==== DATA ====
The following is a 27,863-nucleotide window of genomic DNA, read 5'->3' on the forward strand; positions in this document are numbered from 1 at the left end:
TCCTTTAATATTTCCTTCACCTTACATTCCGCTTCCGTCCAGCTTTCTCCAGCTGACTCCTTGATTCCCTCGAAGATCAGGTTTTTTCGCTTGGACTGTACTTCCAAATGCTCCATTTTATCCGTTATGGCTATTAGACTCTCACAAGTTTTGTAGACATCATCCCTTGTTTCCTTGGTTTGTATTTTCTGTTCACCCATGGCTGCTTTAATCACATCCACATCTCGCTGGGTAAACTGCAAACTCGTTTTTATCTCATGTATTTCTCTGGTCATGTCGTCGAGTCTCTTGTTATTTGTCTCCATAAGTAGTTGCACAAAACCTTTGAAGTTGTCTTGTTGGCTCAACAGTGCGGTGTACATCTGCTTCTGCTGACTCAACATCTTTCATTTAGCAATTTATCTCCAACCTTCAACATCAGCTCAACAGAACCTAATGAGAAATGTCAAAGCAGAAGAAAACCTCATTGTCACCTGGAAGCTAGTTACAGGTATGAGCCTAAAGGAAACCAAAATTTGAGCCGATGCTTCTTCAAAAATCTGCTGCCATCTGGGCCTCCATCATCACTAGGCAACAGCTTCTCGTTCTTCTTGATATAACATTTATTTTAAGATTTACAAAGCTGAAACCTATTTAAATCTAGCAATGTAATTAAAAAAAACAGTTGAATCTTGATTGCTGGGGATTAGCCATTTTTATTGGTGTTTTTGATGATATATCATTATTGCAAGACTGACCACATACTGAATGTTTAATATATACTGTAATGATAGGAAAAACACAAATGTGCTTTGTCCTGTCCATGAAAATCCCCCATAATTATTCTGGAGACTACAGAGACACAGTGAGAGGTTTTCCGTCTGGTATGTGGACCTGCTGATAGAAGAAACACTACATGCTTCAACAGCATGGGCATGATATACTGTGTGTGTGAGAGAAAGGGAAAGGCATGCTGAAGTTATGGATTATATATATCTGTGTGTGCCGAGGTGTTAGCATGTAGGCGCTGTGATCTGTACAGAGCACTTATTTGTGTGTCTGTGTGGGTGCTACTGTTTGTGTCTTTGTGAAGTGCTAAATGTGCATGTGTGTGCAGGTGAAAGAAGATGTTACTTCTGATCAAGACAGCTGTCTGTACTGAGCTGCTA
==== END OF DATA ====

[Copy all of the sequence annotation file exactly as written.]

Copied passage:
The following is a 27,863-nucleotide window of genomic DNA, read 5'->3' on the forward strand; positions in this document are numbered from 1 at the left end:
TCCTTTAATATTTCCTTCACCTTACATTCCGCTTCCGTCCAGCTTTCTCCAGCTGACTCCTTGATTCCCTCGAAGATCAGGTTTTTTCGCTTGGACTGTACTTCCAAATGCTCCATTTTATCCGTTATGGCTATTAGACTCTCACAAGTTTTGTAGACATCATCCCTTGTTTCCTTGGTTTGTATTTTCTGTTCACCCATGGCTGCTTTAATCACATCCACATCTCGCTGGGTAAACTGCAAACTCGTTTTTATCTCATGTATTTCTCTGGTCATGTCGTCGAGTCTCTTGTTATTTGTCTCCATAAGTAGTTGCACAAAACCTTTGAAGTTGTCTTGTTGGCTCAACAGTGCGGTGTACATCTGCTTCTGCTGACTCAACATCTTTCATTTAGCAATTTATCTCCAACCTTCAACATCAGCTCAACAGAACCTAATGAGAAATGTCAAAGCAGAAGAAAACCTCATTGTCACCTGGAAGCTAGTTACAGGTATGAGCCTAAAGGAAACCAAAATTTGAGCCGATGCTTCTTCAAAAATCTGCTGCCATCTGGGCCTCCATCATCACTAGGCAACAGCTTCTCGTTCTTCTTGATATAACATTTATTTTAAGATTTACAAAGCTGAAACCTATTTAAATCTAGCAATGTAATTAAAAAAAACAGTTGAATCTTGATTGCTGGGGATTAGCCATTTTTATTGGTGTTTTTGATGATATATCATTATTGCAAGACTGACCACATACTGAATGTTTAATATATACTGTAATGATAGGAAAAACACAAATGTGCTTTGTCCTGTCCATGAAAATCCCCCATAATTATTCTGGAGACTACAGAGACACAGTGAGAGGTTTTCCGTCTGGTATGTGGACCTGCTGATAGAAGAAACACTACATGCTTCAACAGCATGGGCATGATATACTGTGTGTGTGAGAGAAAGGGAAAGGCATGCTGAAGTTATGGATTATATATATCTGTGTGTGCCGAGGTGTTAGCATGTAGGCGCTGTGATCTGTACAGAGCACTTATTTGTGTGTCTGTGTGGGTGCTACTGTTTGTGTCTTTGTGAAGTGCTAAATGTGCATGTGTGTGCAGGTGAAAGAAGATGTTACTTCTGATCAAGACAGCTGTCTGTACTGAGCTGCTA